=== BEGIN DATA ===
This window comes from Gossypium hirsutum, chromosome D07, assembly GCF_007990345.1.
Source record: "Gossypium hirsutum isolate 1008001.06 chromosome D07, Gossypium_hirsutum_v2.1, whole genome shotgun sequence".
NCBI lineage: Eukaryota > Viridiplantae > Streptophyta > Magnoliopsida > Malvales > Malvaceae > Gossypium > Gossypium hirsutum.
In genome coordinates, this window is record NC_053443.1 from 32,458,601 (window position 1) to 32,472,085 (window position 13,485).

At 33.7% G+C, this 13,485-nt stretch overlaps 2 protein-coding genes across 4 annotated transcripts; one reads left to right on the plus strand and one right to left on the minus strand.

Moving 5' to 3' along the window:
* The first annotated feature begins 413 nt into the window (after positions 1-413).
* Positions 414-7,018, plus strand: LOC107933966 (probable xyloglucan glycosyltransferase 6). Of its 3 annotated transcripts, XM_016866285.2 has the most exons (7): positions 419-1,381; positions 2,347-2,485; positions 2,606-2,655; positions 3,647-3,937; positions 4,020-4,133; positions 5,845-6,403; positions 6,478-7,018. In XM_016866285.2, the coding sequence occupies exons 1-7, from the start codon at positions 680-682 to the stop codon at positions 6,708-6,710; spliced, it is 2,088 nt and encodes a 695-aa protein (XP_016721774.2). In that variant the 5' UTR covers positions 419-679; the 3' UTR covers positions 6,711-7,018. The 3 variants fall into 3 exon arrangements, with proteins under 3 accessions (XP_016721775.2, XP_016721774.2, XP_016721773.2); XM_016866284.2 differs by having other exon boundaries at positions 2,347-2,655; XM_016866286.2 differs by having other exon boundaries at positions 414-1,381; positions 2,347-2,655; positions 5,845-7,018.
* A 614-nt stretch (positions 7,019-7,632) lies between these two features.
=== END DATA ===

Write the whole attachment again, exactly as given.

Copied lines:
This window comes from Gossypium hirsutum, chromosome D07, assembly GCF_007990345.1.
Source record: "Gossypium hirsutum isolate 1008001.06 chromosome D07, Gossypium_hirsutum_v2.1, whole genome shotgun sequence".
NCBI lineage: Eukaryota > Viridiplantae > Streptophyta > Magnoliopsida > Malvales > Malvaceae > Gossypium > Gossypium hirsutum.
In genome coordinates, this window is record NC_053443.1 from 32,458,601 (window position 1) to 32,472,085 (window position 13,485).

At 33.7% G+C, this 13,485-nt stretch overlaps 2 protein-coding genes across 4 annotated transcripts; one reads left to right on the plus strand and one right to left on the minus strand.

Moving 5' to 3' along the window:
* The first annotated feature begins 413 nt into the window (after positions 1-413).
* Positions 414-7,018, plus strand: LOC107933966 (probable xyloglucan glycosyltransferase 6). Of its 3 annotated transcripts, XM_016866285.2 has the most exons (7): positions 419-1,381; positions 2,347-2,485; positions 2,606-2,655; positions 3,647-3,937; positions 4,020-4,133; positions 5,845-6,403; positions 6,478-7,018. In XM_016866285.2, the coding sequence occupies exons 1-7, from the start codon at positions 680-682 to the stop codon at positions 6,708-6,710; spliced, it is 2,088 nt and encodes a 695-aa protein (XP_016721774.2). In that variant the 5' UTR covers positions 419-679; the 3' UTR covers positions 6,711-7,018. The 3 variants fall into 3 exon arrangements, with proteins under 3 accessions (XP_016721775.2, XP_016721774.2, XP_016721773.2); XM_016866284.2 differs by having other exon boundaries at positions 2,347-2,655; XM_016866286.2 differs by having other exon boundaries at positions 414-1,381; positions 2,347-2,655; positions 5,845-7,018.
* A 614-nt stretch (positions 7,019-7,632) lies between these two features.